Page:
The difficult second album syndrome must be a kind of purgatory to musicians. Joe Penhall's new play deals with a little of that purgatory, offering us a mid-point between two albums being made by an older, established male artist and a young, newly discovered female talent. It's not just a lack of inspiration or the pressure of success that are stifling these two, however, Penhall dives deep into the complicated politics of power, sex, creativity, ownership, money and exploitation in the music industry. Let's just say that it is certainly a play for our times.
Ben Chaplin's Bernard is an ageing, but hugely successful producer and writer and seeks out young singers to work with in the studio. Seána Kerslake's Cat is the aspiring musician he's found, and we meet the two of them surrounded by lawyers and psychoanalysts, where she's upset that he's calling her songs his own and he doesn't understand why she thinks the songs are hers.
The piece is a tug of war, a push and pull over creative ownership. But there's something much, much darker at play here too. Her youth, her naivety, her gender, means Cat is an easy person for Bernard to manipulate. Years of flattery have turned Bernard into a kind of sociopathic egoist who believes entirely and completely in himself. Some of his lines about his God-like status and infinite knowledge about music are eye watering: 'I am the music', he explains audaciously of his role at one point. Cat reveals to her lawyers how on tour a cocktail of prescription drugs and depression led to a situation where she is used and moved from one place to the other like a shop window doll. She is exploited not just creatively but physically too.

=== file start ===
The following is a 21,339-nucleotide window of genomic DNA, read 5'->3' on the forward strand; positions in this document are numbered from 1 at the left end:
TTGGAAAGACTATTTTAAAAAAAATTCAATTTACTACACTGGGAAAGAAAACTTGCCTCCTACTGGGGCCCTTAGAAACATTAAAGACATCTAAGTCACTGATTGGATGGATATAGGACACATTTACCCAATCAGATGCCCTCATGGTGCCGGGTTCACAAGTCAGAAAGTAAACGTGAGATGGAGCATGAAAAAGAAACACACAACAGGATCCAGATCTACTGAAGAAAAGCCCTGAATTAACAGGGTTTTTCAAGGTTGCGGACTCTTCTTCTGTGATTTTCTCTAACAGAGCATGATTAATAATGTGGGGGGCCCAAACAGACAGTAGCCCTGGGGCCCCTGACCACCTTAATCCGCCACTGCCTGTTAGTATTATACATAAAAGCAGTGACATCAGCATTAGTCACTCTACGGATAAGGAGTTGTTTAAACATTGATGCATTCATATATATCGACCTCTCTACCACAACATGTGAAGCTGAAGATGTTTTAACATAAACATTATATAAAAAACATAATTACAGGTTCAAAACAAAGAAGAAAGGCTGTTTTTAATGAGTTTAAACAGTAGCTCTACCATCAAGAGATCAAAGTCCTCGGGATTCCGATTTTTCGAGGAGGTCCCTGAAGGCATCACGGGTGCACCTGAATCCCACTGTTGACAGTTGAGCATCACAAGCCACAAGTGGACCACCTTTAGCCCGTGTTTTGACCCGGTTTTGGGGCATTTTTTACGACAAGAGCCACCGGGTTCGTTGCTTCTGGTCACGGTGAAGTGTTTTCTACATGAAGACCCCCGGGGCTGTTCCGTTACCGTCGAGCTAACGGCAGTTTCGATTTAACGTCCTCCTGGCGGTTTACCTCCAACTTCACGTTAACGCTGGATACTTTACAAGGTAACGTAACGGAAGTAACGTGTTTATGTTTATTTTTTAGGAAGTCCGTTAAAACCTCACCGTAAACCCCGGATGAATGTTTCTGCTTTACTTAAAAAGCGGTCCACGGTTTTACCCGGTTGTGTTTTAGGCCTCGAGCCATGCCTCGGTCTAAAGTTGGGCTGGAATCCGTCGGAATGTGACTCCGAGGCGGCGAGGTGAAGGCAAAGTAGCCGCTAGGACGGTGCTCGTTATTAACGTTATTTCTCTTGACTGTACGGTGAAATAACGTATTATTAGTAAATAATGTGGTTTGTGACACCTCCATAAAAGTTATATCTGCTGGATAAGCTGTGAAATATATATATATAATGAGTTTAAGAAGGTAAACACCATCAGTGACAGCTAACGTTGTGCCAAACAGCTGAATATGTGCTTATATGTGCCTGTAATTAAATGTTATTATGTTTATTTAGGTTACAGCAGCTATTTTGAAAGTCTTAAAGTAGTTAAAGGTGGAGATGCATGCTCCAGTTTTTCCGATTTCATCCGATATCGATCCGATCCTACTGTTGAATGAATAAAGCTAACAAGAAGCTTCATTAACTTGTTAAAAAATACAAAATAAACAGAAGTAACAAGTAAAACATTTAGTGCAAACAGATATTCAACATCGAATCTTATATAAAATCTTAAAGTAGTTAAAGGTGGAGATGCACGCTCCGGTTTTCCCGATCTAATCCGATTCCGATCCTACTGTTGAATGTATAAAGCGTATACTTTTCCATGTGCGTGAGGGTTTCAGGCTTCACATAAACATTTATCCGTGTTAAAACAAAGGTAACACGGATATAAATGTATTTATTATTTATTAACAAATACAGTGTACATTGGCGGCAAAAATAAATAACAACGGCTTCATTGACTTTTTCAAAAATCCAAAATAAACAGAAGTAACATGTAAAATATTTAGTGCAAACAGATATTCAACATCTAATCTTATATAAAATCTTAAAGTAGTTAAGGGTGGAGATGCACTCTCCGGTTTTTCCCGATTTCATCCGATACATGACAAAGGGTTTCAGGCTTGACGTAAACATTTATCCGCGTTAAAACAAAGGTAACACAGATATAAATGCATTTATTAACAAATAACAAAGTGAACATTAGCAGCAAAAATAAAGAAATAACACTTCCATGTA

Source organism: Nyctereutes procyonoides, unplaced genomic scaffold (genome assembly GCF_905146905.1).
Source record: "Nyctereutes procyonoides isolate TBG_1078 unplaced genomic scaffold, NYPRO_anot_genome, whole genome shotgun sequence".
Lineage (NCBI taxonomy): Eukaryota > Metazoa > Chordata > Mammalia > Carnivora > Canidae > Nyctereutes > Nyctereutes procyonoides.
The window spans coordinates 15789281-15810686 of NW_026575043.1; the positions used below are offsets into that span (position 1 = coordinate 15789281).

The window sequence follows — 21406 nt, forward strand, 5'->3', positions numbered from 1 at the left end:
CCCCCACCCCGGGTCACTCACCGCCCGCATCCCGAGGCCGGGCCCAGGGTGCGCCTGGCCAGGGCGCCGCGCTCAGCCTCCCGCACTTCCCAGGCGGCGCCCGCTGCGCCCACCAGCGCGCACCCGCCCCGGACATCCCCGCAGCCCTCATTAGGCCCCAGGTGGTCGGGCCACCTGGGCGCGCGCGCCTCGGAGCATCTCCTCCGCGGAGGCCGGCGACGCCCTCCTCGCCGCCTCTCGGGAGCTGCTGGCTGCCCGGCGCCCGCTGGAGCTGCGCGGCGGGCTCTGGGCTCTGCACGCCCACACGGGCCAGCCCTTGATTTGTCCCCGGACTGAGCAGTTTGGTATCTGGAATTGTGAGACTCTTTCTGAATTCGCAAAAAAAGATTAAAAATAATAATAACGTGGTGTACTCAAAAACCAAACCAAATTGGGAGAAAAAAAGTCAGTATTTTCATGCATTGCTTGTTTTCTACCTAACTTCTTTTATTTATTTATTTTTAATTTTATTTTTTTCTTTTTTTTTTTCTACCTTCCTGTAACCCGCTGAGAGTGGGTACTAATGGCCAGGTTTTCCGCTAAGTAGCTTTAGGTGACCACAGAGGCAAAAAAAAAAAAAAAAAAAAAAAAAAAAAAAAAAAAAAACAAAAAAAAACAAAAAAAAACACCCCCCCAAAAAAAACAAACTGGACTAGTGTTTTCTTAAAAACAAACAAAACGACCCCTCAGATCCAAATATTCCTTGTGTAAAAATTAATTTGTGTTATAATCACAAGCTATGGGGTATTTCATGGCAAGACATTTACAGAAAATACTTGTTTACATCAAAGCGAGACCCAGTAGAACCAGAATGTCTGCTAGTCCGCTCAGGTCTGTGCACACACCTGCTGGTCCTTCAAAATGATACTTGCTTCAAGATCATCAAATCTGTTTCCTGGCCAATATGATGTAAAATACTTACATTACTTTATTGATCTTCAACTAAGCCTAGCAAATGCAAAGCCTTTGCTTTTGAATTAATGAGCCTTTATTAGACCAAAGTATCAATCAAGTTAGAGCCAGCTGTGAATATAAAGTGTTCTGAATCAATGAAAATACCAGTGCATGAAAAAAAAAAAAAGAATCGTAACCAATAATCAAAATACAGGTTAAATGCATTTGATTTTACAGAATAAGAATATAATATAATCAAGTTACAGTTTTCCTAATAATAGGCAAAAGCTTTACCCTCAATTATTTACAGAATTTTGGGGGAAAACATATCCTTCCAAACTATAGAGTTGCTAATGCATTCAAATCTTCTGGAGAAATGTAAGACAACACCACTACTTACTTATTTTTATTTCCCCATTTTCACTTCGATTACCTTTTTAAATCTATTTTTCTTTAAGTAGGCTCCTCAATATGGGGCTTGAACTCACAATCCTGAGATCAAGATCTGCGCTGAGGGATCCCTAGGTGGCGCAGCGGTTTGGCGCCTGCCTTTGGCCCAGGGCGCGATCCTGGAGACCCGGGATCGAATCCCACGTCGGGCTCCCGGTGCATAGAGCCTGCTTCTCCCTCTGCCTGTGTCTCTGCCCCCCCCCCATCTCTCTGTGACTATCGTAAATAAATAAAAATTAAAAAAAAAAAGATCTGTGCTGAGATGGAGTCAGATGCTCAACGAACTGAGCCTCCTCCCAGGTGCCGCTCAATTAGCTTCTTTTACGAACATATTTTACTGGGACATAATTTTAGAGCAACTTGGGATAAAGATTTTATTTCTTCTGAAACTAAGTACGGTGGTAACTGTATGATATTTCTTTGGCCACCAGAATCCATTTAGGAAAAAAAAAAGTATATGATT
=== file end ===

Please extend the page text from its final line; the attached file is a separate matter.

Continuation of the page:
Roger Michell directs the piece with a forest of microphones hanging from the ceiling on Hildegard Bechtler's set. He has all parties – Bernard, Cat, their psychoanalysts, her lawyer and the head of the record label – all there pretty much all of the time. The action is entirely fluid, with Bernard and Cat speaking as if in analyst sessions or meetings, occasionally breaking these to confront each other. Past – moments in the recording studio, collecting their Ivor Novello Award – and present sit side by side and everything seems to happen all at once. The form has something of the testimonial about it which allows Penhall to grapple with the issues, often deftly demonstrating the nuances of the situation. But it is also quite distancing. The action plays out in a kind of oddly disconnected way, so that you never feel close to the characters. Perhaps that's the intention – we're hearing each side of the story – but it makes it harder to care.
Chaplin's Bernard is rough, whiney, jeans-wearing and dead behind the eyes. He is subtle and convincing in his portrayal of a man who really doesn't give two hoots about anything or anybody other than himself. Kerslake gives a lovely, hugely complex turn as Cat. She never asks for our sympathy, but gets it nonetheless. The rest of the cast – including Pip Carter and Jemma Redgrave who do very well with what they have as the therapists – are all very strong too. But Michell's decision to use a very long thrust stage, occasionally putting the cast who are not talking right at the back of the theatre, feels quite strange. The stage is too big and for those sitting below and looking up, moments are often lost.
At its best, Mood Music is a fairly galling, and probably very astute dissection of a business which co-modifies creativity and makes a huge packet off the back of it. And, of course, it's not just the music industry to which this will ring bells. It's a study of manipulation and control and goes some way to shining a spotlight on how powerful men get their way.